Uncertain Future: Will cannabis still be essential post-pandemic?

0
GREEN V. GREEN The unregulated weed industry can be remarkably damaging to the environment, sucking up scarce water and spraying nasty pesticides all over the place.

At the beginning of 2020, California’s legal-pot industry, struggling to stabilize itself amid a sea of confusion and often-onerous regulations, high taxes, a burgeoning black market and numerous business failures, had high hopes that the state government would step in to ease some of its burdens.

Then Covid struck, and everything was put on hold as the state focused most of its attention on managing the pandemic and dealing with wildfires. Luckily, state and local governments declared cannabis to be an essential business, or the year could have turned out to be catastrophic. The problems still existed, but were eased somewhat thanks to increased sales. With the industry still struggling and the economy opening back up, all the hopes of early 2020 have been renewed for this year.

Some progress has been made. One of the industry’s biggest problems is that the vast majority of legal pot companies have provisional licenses that are set to expire next year. Absent any action by the state government, that will put many of them out of business. Luckily for the industry, the legislature last week approved a bill to extend those provisional licenses until 2025. Gov. Gavin Newsom is expected to sign the measure into law.

But problems remain. In a letter to legislative leaders, the California Cannabis Industry Association declared it could not support the bill, because it makes no provisions for cannabis operations in several counties that have their own regulatory schemes and licensing requirements. The CCIA specifically cited Calaveras, Mendocino, Sonoma, Trinity and Yolo counties.

According to the governor’s office, about 8,600 cannabis businesses, representing more than 80% of the state’s legal pot industry, operate on provisional licenses rather than permanent, renewable ones. Those businesses thus have uncertain futures, and the situation makes it that much more difficult for them to attract already-scarce capital. Provisional licenses are granted to businesses that haven’t yet completed environmental-impact statements under the state’s strict California Environmental Quality Act. In June, the state legislature approved Newsom’s budget proposal to give $100 million in grants to local governments to enable them to help cannabis businesses come into compliance with the CEQA, and get their permanent licenses.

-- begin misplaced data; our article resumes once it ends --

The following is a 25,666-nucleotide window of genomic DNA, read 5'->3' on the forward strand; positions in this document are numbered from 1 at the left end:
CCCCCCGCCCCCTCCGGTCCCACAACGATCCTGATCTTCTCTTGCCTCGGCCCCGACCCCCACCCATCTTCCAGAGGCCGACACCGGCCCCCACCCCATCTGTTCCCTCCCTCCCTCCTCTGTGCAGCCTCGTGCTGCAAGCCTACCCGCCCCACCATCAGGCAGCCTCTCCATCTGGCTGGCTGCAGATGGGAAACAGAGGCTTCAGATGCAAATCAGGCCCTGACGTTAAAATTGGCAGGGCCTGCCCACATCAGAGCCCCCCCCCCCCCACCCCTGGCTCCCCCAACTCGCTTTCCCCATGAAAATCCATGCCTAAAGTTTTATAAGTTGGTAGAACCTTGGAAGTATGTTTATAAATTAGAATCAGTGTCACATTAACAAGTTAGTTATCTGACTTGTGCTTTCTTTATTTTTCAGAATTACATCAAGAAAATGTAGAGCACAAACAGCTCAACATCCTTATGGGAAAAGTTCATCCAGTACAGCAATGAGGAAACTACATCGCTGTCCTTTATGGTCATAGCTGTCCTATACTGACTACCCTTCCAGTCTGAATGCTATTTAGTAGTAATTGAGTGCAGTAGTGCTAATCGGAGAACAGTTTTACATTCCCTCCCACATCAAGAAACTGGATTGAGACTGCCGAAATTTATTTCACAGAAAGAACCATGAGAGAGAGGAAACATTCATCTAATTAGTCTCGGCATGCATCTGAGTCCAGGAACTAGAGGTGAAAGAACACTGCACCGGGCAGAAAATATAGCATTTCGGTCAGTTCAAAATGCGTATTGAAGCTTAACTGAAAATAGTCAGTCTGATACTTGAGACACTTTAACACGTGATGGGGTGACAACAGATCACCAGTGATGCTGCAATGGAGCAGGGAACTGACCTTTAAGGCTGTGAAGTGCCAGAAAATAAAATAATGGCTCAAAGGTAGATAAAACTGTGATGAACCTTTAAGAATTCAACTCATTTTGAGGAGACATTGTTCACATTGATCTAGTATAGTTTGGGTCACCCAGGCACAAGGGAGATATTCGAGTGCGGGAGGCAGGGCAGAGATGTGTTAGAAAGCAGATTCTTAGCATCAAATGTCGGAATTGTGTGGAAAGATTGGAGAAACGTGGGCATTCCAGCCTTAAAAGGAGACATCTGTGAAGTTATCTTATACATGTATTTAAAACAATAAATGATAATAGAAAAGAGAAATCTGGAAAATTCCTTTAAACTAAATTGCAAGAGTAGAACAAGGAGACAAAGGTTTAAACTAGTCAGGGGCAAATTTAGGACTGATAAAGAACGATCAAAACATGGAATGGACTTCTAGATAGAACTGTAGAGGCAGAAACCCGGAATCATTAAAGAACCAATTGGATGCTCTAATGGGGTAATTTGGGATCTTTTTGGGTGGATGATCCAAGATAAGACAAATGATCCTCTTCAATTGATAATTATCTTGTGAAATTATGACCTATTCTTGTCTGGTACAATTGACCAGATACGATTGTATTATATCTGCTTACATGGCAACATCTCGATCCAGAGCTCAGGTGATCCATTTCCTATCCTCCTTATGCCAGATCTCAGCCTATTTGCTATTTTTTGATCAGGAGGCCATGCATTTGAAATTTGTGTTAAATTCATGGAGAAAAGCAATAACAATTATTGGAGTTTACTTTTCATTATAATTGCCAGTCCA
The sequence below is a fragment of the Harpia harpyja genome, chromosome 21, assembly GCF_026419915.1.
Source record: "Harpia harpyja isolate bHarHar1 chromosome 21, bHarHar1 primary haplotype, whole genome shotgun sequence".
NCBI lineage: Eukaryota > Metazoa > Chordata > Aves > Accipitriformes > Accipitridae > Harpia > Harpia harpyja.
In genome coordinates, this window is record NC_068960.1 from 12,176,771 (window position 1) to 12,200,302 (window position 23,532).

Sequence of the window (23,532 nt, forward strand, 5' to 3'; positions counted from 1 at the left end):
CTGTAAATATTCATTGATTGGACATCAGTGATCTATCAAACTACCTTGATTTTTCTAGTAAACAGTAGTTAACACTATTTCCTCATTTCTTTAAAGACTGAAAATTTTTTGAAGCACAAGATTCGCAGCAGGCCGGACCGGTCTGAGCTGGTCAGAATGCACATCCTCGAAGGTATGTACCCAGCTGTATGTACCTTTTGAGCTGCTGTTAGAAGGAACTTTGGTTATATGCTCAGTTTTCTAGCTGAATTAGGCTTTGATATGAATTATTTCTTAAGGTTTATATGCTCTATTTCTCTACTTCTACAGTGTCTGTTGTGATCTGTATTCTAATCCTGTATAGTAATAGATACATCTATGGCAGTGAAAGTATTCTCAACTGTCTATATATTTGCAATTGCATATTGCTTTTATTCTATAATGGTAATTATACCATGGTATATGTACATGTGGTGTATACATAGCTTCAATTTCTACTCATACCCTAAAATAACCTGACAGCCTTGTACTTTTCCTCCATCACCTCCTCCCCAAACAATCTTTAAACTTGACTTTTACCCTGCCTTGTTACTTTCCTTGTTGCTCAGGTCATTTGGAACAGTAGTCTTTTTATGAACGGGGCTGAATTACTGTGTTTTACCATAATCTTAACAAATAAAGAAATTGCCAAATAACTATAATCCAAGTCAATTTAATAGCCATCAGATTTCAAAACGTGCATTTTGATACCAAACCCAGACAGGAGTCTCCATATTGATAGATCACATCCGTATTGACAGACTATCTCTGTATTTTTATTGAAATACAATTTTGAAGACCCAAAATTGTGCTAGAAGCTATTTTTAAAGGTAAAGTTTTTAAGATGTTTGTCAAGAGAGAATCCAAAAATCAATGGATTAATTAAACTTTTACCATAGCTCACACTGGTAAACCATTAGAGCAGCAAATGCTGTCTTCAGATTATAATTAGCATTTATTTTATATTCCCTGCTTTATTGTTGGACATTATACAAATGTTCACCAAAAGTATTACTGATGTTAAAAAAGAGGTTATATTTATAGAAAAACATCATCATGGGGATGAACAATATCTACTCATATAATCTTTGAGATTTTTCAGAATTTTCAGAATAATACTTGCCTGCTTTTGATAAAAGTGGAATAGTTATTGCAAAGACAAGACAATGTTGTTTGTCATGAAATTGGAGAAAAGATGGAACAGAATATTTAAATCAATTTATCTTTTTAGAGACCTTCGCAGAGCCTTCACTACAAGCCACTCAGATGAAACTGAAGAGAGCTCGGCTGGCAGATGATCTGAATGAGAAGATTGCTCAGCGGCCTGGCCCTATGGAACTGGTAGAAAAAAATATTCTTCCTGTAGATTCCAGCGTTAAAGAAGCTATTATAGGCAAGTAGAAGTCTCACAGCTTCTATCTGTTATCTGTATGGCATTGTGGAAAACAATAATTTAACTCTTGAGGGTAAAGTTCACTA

But that won’t help companies that won’t be in compliance by the 2022 deadline. The bill to extend the deadline for much of the state until 2025 “fails to acknowledge a variety of common methods utilized by lead agencies to comply with CEQA when issuing permits and licenses for commercial cannabis activities,” the CCIA complained in its letter. “Furthermore, this bill imposes unachievable and unrealistic timelines on local jurisdictions faced with processing high volumes of cannabis permits, which risks putting thousands of existing, provisionally licensed cannabis operators out of compliance with state law, and making them ineligible for provisional license renewal.”

The issue is likely to be taken back up when the legislature reconvenes in August. The CCIA and its allies say they are optimistic that the issues will be addressed then. 

Even if the bill is reworked, however, meeting CEQA’s requirements will still be an onerous and expensive challenge for many cannabis companies and growers, especially smaller ones. Given the high taxes, tight regulations and slim profit margins the industry faces, some companies won’t be able to come into compliance. And all of these challenges tend to dissuade entrepreneurs and financiers from entering the business in the first place.

Not that it’s an easy problem. Unregulated, the weed industry can be remarkably damaging to the environment—sucking up scarce water and spraying nasty pesticides all over the place, for example. For this reason, environmental groups such as the Sierra Club have lobbied against extending the provisional licenses.

But the situation presents the same quandary as the state’s high tax burden does: it discourages the legal pot trade, which in turn encourages the black market to keep operating. And black-market pot growers are much less likely to care about the environment than legal growers are.